We lingered immobile in our leather reclining chairs watching television until well after midnight before succumbing to mounting fatigue and going to bed. We strangely both arose in the middle of the night and began the new day’s agenda. I won’t say we were sprightly. Yet we significantly accomplished the creation on-line of the Province of Ontario COVD-19 Vaccination Passport for each of us. This is but one of many trifling matters we’ve recently addressed with uncommon zeal. Having now surpassed the middle of October, the time is rapidly approaching our departure on November 30th to Hilton Head Island for the remainder of the winter.
I am eager to return to Hilton Head Island. It is the place we began our prolonged domestic winter travel in 2014 upon the recommendation of my sister-in-law (she and her husband are avid golfers). Since then (with the exception of last year during COVID-19) we have wintered on a succession of barrier islands on the eastern seaboard and the Gulf of Mexico. Predominantly the distinction was always between Florida and everything else. It would be impossible without error to suggest that the views in any one of the places is better than the others. Indeed so competitive is the comparison for example that Hilton Head Island vies with Daytona Beach for the pleasure of bicycling on the beach. Pointedly though the hierarchy on Hilton Head Island has forbade the operation of motor vehicles on the beach.
The Hilton Head Island beach along the Atlantic Ocean is at low tide a vast ephemeral space which – like the azure skies and fluffy white clouds above reflected in the watery sheen beneath the sand – is every day a new discovery of light and dimension. Given the sometimes cool temperatures nearing freezing, the middle of the winter on Hilton Head Island is far from what most would consider to be a warm resort. For our age and circumstances – that is, for two old fogeys too old for lycra – the option of a cardigan or jacket is a small inconvenience. For the same reason I find I am perfectly comfortable catching 25 minutes of sunshine from the neck up, forget about the rest, lying in moderate seclusion adjacent the dunes.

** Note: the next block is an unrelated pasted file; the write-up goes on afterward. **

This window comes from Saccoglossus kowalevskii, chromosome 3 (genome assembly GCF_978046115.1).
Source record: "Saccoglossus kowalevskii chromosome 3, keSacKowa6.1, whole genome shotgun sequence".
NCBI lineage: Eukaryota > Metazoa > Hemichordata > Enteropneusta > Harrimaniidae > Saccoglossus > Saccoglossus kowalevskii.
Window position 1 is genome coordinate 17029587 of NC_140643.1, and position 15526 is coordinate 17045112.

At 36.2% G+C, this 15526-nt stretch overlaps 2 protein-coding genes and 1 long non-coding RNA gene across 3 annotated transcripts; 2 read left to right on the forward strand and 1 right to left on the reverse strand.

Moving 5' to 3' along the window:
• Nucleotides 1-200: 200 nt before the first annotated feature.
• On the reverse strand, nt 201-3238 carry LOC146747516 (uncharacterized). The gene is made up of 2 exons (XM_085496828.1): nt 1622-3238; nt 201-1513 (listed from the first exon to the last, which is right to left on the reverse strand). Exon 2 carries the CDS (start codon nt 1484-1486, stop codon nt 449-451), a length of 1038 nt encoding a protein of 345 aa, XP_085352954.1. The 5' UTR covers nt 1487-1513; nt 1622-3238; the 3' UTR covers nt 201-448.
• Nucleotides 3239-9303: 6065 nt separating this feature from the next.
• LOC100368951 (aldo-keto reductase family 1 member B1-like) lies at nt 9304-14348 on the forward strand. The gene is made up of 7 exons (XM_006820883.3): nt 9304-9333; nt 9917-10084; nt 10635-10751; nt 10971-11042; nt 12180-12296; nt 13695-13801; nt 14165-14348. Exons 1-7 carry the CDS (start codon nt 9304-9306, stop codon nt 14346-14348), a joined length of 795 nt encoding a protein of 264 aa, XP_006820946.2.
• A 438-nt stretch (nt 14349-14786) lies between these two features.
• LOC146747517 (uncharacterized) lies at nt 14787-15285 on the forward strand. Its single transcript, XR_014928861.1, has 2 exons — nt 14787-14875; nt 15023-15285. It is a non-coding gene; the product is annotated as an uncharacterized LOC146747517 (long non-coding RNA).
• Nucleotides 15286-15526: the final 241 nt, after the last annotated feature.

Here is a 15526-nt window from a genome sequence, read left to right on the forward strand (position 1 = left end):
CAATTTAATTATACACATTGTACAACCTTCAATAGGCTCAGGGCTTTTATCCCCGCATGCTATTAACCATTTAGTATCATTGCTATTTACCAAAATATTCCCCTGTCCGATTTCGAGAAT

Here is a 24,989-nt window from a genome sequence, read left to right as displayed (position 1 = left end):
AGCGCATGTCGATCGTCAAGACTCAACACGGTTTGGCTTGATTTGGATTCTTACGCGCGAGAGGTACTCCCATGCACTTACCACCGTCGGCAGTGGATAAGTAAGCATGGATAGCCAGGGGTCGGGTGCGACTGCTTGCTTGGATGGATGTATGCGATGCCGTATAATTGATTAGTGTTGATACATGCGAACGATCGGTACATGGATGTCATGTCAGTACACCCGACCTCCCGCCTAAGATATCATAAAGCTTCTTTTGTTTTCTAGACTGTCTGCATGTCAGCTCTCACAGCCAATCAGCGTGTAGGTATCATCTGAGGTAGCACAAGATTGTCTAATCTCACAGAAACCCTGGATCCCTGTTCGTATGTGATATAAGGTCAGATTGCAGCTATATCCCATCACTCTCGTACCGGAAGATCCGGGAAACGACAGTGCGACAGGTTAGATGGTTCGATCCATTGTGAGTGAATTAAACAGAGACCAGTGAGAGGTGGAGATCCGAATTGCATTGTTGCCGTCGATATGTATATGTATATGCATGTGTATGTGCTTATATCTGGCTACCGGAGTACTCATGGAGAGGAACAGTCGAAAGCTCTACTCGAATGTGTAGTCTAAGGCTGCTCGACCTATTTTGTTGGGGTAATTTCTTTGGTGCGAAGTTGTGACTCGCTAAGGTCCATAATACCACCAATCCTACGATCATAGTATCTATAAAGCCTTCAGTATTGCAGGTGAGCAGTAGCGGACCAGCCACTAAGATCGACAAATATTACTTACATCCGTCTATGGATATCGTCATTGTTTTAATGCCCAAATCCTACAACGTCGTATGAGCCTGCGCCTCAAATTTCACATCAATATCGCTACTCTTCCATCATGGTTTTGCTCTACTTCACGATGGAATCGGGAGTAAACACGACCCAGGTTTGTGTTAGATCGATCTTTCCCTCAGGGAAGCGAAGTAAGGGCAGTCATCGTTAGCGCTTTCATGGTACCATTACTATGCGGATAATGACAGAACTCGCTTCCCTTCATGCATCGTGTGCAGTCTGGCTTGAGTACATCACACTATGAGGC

Once again this visit – as we have always done in the past – we are perching in Sea Pines; however our location has changed from oceanside to Harbour Town. It is no significant modification for us because we are accustomed to bicycling throughout Sea Pines; and, I for example normally start my day with a bicycle ride along the length of the shore before retiring on the beach for sunshine.
The main difference between South Carolina and Florida is the inability to swim in the sea in the middle of winter (ignoring the peculiar necessity of some on Hilton Head Island for a “polar bear” purgative plunge on New Year’s Day). The earliest I have swum in the Atlantic Ocean on Hilton Head Island was probably mid-March. It was as I recall “refreshing” to an Olympic degree. But it had that signature attraction of the roaring, foaming Atlantic Ocean against which the soothing, tepid waters of the Gulf of Mexico were no artistic or cathartic contest. I confess I am animated by the thought of a fresh wind and whitecaps. I yet recall with vigour the first time I stepped foot on Hilton Head Island one December (in fact, I believe it was Christmas Eve). It was late in the afternoon, we had just arrived. I walked onto the beach and was suddenly blasted by what I recollect to have been the most agreeable translation of sleet and rain I’ve ever encountered! As you might expect the gust was dramatic but short-lived.
The variance of views even within Sea Pines – not to mention further abroad on the same island – is in my opinion almost nonpareil. There is as well something we relish – perhaps without regularly identifying the privilege – and that is the overall languid nature of the Island and the lack of traffic through much of the winter there.